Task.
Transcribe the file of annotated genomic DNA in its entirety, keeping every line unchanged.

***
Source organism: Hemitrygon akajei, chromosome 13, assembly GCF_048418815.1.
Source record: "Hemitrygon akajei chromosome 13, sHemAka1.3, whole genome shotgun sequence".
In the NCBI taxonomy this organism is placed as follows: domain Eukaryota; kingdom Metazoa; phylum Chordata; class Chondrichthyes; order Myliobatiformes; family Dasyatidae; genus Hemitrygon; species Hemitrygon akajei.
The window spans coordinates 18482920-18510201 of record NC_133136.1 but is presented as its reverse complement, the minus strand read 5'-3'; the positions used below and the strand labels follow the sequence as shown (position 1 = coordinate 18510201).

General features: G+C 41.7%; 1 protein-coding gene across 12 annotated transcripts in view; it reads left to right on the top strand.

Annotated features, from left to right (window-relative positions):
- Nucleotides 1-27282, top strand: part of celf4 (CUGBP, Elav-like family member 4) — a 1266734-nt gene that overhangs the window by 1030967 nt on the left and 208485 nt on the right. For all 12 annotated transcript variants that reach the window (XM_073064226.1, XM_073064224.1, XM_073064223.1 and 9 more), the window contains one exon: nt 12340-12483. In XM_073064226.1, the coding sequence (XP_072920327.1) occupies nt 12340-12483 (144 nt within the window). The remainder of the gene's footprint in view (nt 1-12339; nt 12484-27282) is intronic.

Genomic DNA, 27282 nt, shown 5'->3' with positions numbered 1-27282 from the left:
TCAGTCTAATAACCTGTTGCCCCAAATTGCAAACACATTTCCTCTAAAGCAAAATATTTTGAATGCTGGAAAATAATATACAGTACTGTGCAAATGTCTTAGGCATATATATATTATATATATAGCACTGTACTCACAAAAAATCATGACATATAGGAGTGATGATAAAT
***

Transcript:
Source organism: Hemitrygon akajei, chromosome 13, assembly GCF_048418815.1.
Source record: "Hemitrygon akajei chromosome 13, sHemAka1.3, whole genome shotgun sequence".
In the NCBI taxonomy this organism is placed as follows: domain Eukaryota; kingdom Metazoa; phylum Chordata; class Chondrichthyes; order Myliobatiformes; family Dasyatidae; genus Hemitrygon; species Hemitrygon akajei.
The window spans coordinates 18482920-18510201 of record NC_133136.1 but is presented as its reverse complement, the minus strand read 5'-3'; the positions used below and the strand labels follow the sequence as shown (position 1 = coordinate 18510201).

General features: G+C 41.7%; 1 protein-coding gene across 12 annotated transcripts in view; it reads left to right on the top strand.

Annotated features, from left to right (window-relative positions):
- Nucleotides 1-27282, top strand: part of celf4 (CUGBP, Elav-like family member 4) — a 1266734-nt gene that overhangs the window by 1030967 nt on the left and 208485 nt on the right. For all 12 annotated transcript variants that reach the window (XM_073064226.1, XM_073064224.1, XM_073064223.1 and 9 more), the window contains one exon: nt 12340-12483. In XM_073064226.1, the coding sequence (XP_072920327.1) occupies nt 12340-12483 (144 nt within the window). The remainder of the gene's footprint in view (nt 1-12339; nt 12484-27282) is intronic.

Genomic DNA, 27282 nt, shown 5'->3' with positions numbered 1-27282 from the left:
TCAGTCTAATAACCTGTTGCCCCAAATTGCAAACACATTTCCTCTAAAGCAAAATATTTTGAATGCTGGAAAATAATATACAGTACTGTGCAAATGTCTTAGGCATATATATATTATATATATAGCACTGTACTCACAAAAAATCATGACATATAGGAGTGATGATAAAT